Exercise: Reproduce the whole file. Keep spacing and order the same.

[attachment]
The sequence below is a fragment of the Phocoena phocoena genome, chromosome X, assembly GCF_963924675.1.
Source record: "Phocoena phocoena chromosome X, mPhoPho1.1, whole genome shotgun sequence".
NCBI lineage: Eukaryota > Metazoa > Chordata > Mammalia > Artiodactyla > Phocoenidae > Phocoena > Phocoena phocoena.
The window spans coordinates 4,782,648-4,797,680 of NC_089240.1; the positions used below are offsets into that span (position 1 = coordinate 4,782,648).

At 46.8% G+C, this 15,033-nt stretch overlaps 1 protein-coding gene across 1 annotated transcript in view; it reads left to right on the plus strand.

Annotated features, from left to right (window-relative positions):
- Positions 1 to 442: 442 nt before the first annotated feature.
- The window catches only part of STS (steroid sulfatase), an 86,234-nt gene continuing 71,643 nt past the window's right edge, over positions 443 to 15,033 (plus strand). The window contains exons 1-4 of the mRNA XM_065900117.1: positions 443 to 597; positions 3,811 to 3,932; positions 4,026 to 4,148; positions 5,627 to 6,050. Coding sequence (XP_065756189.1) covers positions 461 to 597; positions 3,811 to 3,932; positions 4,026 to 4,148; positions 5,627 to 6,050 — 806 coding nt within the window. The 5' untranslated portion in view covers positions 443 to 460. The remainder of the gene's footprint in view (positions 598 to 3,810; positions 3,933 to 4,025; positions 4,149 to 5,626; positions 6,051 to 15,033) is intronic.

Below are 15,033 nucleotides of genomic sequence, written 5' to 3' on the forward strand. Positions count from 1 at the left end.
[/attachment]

The sequence below is a fragment of the Phocoena phocoena genome, chromosome X, assembly GCF_963924675.1.
Source record: "Phocoena phocoena chromosome X, mPhoPho1.1, whole genome shotgun sequence".
NCBI lineage: Eukaryota > Metazoa > Chordata > Mammalia > Artiodactyla > Phocoenidae > Phocoena > Phocoena phocoena.
The window spans coordinates 4,782,648-4,797,680 of NC_089240.1; the positions used below are offsets into that span (position 1 = coordinate 4,782,648).

At 46.8% G+C, this 15,033-nt stretch overlaps 1 protein-coding gene across 1 annotated transcript in view; it reads left to right on the plus strand.

Annotated features, from left to right (window-relative positions):
- Positions 1 to 442: 442 nt before the first annotated feature.
- The window catches only part of STS (steroid sulfatase), an 86,234-nt gene continuing 71,643 nt past the window's right edge, over positions 443 to 15,033 (plus strand). The window contains exons 1-4 of the mRNA XM_065900117.1: positions 443 to 597; positions 3,811 to 3,932; positions 4,026 to 4,148; positions 5,627 to 6,050. Coding sequence (XP_065756189.1) covers positions 461 to 597; positions 3,811 to 3,932; positions 4,026 to 4,148; positions 5,627 to 6,050 — 806 coding nt within the window. The 5' untranslated portion in view covers positions 443 to 460. The remainder of the gene's footprint in view (positions 598 to 3,810; positions 3,933 to 4,025; positions 4,149 to 5,626; positions 6,051 to 15,033) is intronic.

Below are 15,033 nucleotides of genomic sequence, written 5' to 3' on the forward strand. Positions count from 1 at the left end.